Saturday, April 2, 2011

April is Autism Awareness Month

What is autism?

Autism is a complex developmental disability which primarily affects a person's ability in social interaction and communication. Autism is known as a spectrum disorder, because it affects each individual in different ways and to varying degrees. 


A new study by the Centers for Disease Control and Prevention shows the autism prevalence rate is much higher than originally thought (1 in 150). According to the study, autism affects 1 in 91 children. And 1 in 58 boys, totaling an estimated 673,000 or approximately 1% of all children in the United States. (U.S. Centers for Disease Control and Prevention October, 2009).

A federal study made public in early 2007 found New Jersey had the highest rate of autism ever recorded in the United States of one in 94 children, and one in 60 boys.

Overall, the incidence of autism is four times more common in boys than in girls and typically appears during the first 3 years of life. Children and adults with autism tend to have difficulty with verbal and nonverbal communications, social interactions, and leisure or play activities.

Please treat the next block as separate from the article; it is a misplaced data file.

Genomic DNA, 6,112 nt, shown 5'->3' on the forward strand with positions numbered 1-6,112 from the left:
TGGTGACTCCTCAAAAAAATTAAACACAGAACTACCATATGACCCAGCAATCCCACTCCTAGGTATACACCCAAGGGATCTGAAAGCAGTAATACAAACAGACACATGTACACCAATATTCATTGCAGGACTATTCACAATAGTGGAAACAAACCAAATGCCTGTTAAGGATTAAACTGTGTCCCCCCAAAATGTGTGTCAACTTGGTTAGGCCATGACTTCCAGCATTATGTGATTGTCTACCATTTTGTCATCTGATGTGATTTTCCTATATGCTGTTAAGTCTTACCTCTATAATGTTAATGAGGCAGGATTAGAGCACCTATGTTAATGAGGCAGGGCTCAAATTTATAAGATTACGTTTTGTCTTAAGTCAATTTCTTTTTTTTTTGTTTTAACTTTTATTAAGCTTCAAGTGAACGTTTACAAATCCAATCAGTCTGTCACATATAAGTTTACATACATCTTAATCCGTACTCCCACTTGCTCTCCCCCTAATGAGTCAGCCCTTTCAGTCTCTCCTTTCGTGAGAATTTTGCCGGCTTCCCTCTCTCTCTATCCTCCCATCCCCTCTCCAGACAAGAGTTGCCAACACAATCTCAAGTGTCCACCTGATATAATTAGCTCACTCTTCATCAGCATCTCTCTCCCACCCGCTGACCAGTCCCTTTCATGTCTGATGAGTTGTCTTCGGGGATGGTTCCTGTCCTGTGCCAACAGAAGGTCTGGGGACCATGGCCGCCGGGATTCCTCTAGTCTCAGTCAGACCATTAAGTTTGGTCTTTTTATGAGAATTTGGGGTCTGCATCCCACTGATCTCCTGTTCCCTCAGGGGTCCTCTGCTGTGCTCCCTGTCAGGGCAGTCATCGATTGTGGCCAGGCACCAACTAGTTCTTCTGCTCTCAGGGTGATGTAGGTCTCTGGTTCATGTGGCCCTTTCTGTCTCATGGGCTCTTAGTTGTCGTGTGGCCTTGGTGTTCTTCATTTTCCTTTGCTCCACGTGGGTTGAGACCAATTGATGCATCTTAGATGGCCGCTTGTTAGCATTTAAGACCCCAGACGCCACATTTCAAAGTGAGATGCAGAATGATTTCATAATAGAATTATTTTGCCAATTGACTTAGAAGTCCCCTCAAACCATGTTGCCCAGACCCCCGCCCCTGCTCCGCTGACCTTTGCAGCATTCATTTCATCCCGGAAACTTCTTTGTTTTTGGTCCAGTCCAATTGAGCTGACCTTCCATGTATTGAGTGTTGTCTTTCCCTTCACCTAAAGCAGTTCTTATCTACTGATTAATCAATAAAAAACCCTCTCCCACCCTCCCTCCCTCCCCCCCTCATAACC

Autism is one of the most heritable neurodevelopmental disorders. If one identical twin has it, so will the other in nearly 9 out of 10 cases. If one sibling has the disorder, the other siblings run a 35-fold greater-than-normal risk of having it. Source: National Institutes of Health
 
A recent Harvard School of Public Health study puts the lifetime cost to care for a person with autism at $3.2 million, and the cost for caring for all persons with the affliction at $35 billion per year.

More Autism Awareness Facts

As stated by the Autism Society of America:
  • Every day 60 American families are told they have a child with autism.
  • As many as one out of every 150 babies born will have autism.
  • Autism is the fastest-growing serious developmental disability in the United States
  • Autism is growing at an alarming rate of 10 to 17 percent each and every year in America.
  • More children will be diagnosed with autism this year than AIDS, diabetes and cancer combined.
  • One in 150 children with autism are now 14 and older.